public void paint(Graphics g) {
                         Image image = this.getTab().getBackgroundImage(); // Get the image to draw as a background for the tab
                      
                         int tabW = this.getTab().getPreferredSize().getWidth();
                         int tabH = this.getTab().getPreferredSize.getHeight();
                         int imgW = image.getWidth(this); // this is an ImageObserver
                         int imgH = image.getHeight(this);
                      
                         Graphics 2D g2d = this.getTab().getGraphicsConfiguration.createCompatibleImage(imgW, imgH).createGraphics();
                      
                         for (int x = 0; x < width; x += imgW){
                            for (int y = 0; y < height; y += imageH){
                               g2d.drawImage(img, x, y, this);
                            }
                         }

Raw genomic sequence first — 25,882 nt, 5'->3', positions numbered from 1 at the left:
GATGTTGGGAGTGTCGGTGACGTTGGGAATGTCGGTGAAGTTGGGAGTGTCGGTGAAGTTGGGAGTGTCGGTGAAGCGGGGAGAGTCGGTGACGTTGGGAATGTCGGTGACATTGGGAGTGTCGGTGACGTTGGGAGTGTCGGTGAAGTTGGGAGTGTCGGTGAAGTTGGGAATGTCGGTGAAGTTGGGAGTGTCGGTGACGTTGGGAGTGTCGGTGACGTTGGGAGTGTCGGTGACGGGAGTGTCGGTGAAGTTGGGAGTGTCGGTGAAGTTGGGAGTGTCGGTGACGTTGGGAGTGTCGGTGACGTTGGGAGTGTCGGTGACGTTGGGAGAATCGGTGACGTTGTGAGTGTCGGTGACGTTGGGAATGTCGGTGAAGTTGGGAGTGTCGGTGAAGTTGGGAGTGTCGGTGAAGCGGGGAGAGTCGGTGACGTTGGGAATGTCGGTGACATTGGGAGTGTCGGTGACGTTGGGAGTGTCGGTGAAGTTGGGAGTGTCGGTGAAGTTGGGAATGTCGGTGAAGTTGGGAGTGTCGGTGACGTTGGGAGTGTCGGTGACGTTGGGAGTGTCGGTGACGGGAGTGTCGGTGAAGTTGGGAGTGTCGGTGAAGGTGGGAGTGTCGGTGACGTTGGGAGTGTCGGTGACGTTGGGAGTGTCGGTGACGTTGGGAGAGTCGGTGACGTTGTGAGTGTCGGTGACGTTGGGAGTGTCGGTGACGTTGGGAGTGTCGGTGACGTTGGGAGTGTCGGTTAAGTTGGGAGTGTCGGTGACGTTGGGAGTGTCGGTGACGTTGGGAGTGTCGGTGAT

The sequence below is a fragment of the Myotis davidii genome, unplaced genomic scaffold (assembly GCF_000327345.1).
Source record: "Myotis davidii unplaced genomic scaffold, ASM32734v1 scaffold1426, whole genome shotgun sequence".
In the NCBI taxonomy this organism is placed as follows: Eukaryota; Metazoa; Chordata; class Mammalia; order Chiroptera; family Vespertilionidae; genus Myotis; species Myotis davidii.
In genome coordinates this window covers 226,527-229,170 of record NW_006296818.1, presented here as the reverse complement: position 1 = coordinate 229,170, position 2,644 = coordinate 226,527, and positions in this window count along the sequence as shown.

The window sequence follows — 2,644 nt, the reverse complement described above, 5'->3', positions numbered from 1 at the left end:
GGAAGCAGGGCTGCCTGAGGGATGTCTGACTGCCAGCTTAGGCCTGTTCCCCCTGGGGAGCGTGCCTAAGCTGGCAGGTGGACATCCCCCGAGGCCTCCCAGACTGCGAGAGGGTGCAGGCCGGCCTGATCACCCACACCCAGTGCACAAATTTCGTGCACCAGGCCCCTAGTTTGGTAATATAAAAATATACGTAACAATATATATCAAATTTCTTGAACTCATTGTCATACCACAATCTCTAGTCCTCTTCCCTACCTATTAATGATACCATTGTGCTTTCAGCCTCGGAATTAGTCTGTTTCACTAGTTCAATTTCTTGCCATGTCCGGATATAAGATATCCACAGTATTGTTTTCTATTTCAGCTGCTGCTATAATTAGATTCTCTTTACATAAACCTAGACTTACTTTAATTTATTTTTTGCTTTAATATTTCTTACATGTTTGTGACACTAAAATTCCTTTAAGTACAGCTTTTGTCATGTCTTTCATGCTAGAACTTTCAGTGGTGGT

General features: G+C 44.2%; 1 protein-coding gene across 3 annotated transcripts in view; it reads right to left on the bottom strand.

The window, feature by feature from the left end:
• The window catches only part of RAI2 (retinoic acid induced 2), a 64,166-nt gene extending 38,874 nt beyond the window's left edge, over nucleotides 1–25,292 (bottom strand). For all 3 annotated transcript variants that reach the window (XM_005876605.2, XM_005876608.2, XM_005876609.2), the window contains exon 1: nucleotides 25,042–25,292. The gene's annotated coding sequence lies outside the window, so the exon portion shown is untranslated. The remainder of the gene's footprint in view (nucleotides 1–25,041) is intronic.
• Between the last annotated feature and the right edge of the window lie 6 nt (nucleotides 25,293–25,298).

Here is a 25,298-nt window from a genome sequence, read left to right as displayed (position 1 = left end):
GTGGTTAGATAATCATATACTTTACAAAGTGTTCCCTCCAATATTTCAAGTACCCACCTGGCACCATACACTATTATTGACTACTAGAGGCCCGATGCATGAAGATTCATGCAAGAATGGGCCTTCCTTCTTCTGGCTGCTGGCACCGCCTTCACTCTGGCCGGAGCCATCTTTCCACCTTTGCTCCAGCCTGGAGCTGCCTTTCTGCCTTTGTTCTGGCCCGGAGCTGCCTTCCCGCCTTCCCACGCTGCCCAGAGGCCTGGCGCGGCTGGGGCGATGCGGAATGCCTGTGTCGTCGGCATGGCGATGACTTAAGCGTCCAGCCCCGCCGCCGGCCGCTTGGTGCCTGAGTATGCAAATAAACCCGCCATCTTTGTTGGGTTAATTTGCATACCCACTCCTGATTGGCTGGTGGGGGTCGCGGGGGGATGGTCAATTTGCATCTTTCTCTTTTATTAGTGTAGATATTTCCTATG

}
                      If I draw to the Graphics object g, the execution time of drawImage is problematically high. If I draw to the Graphics2D object g2d, the background image doesn't draw at all. Thank you in advance for your insight.
                      • 8. Re: Slower graphics in JVM 6u23 than 6u03 w/o AGP Texture Acceleration
                        800119
                        Actually, I was envisioning you using the method I gave as a utility method (you could make it static, for example, and shove it anywhere). Don't create images in your paint() override, that will be very slow as you have seen. Rather, use this method to set the returned Image as the image you're using for the background of your tab. Something like this: